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Aurélien Gamboni | Research Trip

DRC, Central Africa | Visual Arts © Martin Argyroglo

November 2021 & January 2022 — Visual Arts

Aurélien Gamboni

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YANGO Biennale

20 January – 13 February 2022

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For the 2nd YANGO Biennale in Kinshasa, Geneva based artist and researcher Aurélien Gamboni has conceptualised a collaborative intervention to investigate local testimonies about the circulation of narratives and the appropriation of the public goods and imaginaries. l’Escamoteur à Kinshasa (The Conjurer in Kinshasa) develops on from a previous investigation Aurélien carried out for the Lubumbashi Biennale in 2017. The project takes as its starting point the enigmatic figure of the “Conjurer”, as portrayed by the 16th century painter Hieronymus Bosch.

The painting depicts one of the oldest forms of street con games practiced with cups and a ball. Aurélien adopts the figure of the Conjurer as a metaphor through which to explore the ways in which objects, and attention, is captured, diverted and translated into value in different contexts. In Kinshasa, “parlementaires debout”, that can be considered “street spin doctors”, are a common fixture across the city. Standing around newspapers laid out on the street, their role is to spark public debate about headlines, steering the debates to favour their political affiliation. Aurélien is interested in this performative use of public space and how these “conjurer” figures or partisan-citizen influencers scrip information to form political opinions.

The project will involve two phases: a research trip in November 2021 followed by a production phase in January 2022 ahead of the opening of the YANGO Biennale.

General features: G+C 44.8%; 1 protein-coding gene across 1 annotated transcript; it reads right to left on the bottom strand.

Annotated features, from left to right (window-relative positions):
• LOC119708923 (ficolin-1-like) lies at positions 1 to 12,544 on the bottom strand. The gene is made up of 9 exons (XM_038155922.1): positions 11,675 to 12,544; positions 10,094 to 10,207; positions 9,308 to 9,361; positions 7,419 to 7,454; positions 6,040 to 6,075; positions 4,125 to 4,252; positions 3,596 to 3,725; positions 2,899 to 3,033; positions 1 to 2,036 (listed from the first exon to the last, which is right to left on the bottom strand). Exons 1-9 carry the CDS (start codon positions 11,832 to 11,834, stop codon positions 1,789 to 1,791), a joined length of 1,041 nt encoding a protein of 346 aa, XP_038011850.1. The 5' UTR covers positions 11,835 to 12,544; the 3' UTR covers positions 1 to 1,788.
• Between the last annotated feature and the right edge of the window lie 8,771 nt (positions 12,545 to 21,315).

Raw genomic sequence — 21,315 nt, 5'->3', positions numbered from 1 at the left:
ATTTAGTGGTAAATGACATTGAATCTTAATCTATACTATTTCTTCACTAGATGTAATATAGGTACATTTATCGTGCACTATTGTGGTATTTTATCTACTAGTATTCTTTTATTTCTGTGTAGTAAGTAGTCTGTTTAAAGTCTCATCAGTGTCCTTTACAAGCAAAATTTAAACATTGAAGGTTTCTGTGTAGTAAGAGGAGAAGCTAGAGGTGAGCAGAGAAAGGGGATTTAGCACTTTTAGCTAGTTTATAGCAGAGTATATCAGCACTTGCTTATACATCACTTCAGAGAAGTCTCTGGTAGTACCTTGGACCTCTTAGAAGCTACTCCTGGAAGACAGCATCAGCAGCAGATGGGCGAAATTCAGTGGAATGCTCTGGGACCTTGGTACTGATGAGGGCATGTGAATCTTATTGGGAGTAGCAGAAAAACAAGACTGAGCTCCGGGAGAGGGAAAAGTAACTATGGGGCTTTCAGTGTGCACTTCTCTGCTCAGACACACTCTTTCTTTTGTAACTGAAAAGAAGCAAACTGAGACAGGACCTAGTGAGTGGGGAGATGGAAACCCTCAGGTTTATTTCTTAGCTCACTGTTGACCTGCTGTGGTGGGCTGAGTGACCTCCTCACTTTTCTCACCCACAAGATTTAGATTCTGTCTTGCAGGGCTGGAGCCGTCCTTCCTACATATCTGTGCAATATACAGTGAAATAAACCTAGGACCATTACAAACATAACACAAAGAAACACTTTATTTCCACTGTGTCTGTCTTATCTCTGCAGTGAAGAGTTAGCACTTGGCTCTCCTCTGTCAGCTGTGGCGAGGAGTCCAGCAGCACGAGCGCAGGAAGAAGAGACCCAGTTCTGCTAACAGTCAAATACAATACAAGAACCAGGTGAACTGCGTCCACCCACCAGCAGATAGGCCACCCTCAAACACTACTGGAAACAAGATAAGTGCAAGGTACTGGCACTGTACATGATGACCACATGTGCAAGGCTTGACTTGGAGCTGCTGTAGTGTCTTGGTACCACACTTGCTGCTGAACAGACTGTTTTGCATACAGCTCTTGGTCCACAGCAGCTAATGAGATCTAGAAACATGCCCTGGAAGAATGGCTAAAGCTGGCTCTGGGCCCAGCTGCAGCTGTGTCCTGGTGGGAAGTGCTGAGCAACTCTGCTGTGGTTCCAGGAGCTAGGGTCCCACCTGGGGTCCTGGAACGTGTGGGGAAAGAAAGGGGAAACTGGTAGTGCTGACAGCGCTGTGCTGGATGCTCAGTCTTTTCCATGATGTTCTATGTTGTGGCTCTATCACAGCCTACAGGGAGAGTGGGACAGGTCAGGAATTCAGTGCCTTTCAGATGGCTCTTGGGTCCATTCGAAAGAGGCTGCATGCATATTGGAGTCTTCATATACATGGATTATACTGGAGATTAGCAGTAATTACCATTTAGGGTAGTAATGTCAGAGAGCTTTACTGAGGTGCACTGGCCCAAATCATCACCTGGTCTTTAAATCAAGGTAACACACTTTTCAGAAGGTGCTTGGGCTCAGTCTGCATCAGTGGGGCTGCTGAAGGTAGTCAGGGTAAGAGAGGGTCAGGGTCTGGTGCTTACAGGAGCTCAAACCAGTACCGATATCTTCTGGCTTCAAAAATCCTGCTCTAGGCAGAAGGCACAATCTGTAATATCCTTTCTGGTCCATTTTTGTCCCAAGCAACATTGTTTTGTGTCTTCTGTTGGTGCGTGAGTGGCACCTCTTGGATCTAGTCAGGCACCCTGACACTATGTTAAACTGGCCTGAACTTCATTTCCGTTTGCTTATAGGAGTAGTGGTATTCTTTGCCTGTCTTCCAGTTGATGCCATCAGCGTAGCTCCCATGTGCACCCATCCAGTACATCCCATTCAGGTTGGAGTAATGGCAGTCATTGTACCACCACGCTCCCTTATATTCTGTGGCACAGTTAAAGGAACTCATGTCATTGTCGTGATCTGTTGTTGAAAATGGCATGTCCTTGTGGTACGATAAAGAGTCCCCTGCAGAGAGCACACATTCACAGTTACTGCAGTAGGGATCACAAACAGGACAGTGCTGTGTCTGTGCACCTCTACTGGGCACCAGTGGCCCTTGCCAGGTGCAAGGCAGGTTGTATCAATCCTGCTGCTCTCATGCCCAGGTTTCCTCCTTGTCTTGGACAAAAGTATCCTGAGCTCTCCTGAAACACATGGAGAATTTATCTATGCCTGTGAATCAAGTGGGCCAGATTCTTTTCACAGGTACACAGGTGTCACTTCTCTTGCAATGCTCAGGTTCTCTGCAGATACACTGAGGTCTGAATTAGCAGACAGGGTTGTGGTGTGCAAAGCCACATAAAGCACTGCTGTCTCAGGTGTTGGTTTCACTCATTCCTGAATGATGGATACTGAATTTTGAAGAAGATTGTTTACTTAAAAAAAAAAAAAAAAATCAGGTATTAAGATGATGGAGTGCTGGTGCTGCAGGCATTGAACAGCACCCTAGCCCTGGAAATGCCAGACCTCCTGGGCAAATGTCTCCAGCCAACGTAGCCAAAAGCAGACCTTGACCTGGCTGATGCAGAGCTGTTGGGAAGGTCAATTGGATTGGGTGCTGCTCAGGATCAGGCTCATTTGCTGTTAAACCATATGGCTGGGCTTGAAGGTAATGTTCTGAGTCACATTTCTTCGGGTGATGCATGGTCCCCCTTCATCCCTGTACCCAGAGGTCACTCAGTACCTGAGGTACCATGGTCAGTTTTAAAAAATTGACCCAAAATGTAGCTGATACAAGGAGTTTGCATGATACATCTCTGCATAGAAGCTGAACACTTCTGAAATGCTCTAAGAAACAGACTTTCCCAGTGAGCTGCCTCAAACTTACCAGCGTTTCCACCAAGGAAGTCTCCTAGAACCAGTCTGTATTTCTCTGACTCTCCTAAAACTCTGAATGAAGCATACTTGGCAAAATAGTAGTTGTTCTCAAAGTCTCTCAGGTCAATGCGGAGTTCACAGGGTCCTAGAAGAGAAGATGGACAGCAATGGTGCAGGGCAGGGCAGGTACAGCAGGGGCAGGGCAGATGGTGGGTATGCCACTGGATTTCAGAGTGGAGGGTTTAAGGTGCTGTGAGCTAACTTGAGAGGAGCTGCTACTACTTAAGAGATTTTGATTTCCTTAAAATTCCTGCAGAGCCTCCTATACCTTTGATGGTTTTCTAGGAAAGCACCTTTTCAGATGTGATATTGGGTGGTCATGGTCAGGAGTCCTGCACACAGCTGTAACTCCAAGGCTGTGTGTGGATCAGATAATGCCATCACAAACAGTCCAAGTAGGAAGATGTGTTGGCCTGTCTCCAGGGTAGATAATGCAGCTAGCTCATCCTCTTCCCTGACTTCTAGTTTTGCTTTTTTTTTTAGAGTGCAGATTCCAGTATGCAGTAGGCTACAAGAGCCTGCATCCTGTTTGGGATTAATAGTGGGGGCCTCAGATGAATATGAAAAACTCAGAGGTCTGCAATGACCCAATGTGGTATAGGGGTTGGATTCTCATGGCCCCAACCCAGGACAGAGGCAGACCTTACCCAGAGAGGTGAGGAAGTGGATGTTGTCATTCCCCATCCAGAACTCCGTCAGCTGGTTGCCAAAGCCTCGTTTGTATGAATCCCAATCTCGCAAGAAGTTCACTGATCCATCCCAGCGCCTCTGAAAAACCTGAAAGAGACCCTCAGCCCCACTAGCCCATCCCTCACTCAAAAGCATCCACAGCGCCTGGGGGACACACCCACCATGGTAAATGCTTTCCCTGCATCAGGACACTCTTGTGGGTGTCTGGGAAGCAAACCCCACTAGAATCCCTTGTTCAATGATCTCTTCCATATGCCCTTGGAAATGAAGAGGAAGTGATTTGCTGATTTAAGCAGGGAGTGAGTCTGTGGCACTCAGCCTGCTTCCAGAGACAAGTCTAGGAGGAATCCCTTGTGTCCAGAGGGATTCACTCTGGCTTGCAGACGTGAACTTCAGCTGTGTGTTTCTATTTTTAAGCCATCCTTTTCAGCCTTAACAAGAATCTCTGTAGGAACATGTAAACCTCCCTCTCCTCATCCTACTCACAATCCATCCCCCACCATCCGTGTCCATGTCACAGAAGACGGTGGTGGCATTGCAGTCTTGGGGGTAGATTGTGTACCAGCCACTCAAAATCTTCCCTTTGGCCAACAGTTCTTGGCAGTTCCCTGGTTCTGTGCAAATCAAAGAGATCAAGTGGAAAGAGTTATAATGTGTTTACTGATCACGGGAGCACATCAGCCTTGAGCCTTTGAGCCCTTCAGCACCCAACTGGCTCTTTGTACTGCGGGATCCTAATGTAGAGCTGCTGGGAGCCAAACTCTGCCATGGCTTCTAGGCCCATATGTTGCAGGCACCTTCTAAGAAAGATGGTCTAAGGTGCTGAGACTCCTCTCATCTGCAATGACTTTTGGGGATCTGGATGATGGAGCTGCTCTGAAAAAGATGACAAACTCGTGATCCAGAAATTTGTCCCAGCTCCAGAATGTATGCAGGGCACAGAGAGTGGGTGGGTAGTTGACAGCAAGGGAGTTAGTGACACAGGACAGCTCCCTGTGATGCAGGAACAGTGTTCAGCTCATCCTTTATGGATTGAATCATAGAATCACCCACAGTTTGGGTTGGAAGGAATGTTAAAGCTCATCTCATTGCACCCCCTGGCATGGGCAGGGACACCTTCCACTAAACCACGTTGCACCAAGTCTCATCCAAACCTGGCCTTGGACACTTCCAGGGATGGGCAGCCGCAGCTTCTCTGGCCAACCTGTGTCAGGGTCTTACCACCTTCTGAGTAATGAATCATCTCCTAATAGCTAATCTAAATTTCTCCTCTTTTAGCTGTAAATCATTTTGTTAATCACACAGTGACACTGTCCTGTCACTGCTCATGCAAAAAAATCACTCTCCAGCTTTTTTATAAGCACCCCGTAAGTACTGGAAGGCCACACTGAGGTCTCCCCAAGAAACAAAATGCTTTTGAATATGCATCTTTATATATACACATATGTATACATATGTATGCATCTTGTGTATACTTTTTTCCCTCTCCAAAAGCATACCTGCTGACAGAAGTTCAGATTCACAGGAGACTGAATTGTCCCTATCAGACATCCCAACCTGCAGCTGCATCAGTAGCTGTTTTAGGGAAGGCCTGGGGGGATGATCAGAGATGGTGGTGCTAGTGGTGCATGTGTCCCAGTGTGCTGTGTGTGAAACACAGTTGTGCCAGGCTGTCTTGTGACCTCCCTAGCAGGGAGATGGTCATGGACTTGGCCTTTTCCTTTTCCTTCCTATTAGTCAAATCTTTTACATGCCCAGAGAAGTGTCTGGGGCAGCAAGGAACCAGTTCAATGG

Sound artist Blaise Pelos Musaka (who collaborated in the 2017 iteration of the project) will accompany Aurélien to Kinshasa for the research trip. They will interview “parlementaires debout”, journalists, artist and the general public to collect local testimonies and narratives that will constitute the base material for the development of the future installation and the scripting of the performances during the biennale. During the research trip Aurélien will also connect with local performers, inviting them to engage with and reinterpret the character of the Conjurer and the role of the “parlementaires debout” into a collaborative performance.

This project is also supported by City of Geneva, City of Meyrin and Bureau Wallonie-Bruxelles in Kinshasa.


Aurélien Gamboni (*Lausanne 1979) develops a practice of critical field investigation, leading to multiple forms of installations, texts and lecture-performances. His practice relies on particular mediator objects – images or narratives– operating as conceptual tools, and allowing to gather new collectives around shared concerns. The painting The Conjurer by Hieronymus Bosch, Edgar Allan Poe’s short story «A descent into the maelström», and the grave of Swiss pioneer feminist writer Alice Rivaz, have each led to a series of long-term inquiries on the economy / ecology of attention, the cosmopolitics of nature and the exploration of transitional becomings. In particular, his ongoing collaboration with anthropologist and writer Sandrine Teixido, based on Poe’s maelström, initiated a wide collection of narratives from the South of Brazil to the North of Norway, as well as in the Great Lakes region (USA-Canada), regarding issues of adaptation to environmental threats. Aurélien Gamboni participated to the 9th Mercosul Biennial in Porto Alegre (2013), the 5th Lubumbashi Biennial (2017) and the Bex & Arts Triennial (2020), and was also exhibited in institutions such as the SculptureCenter in Long Island city, NY (2008), Tanya Leighton Gallery in Berlin (2009), Museo MAGA in Gallarate (2015), Museu de Arte Contemporânea in Niteró (2016) and Centre de la Photographie in Geneva (2017). He co-curated the independent art space Forde (2006-2008), and contributed to the SNF research project The Anthropocene Atlas of Geneva (2016-2018) at Geneva University of Art and Design (HEAD), where he currently teaches. Among other distinctions, he received a Swiss Art Award in both 2011 and 2016.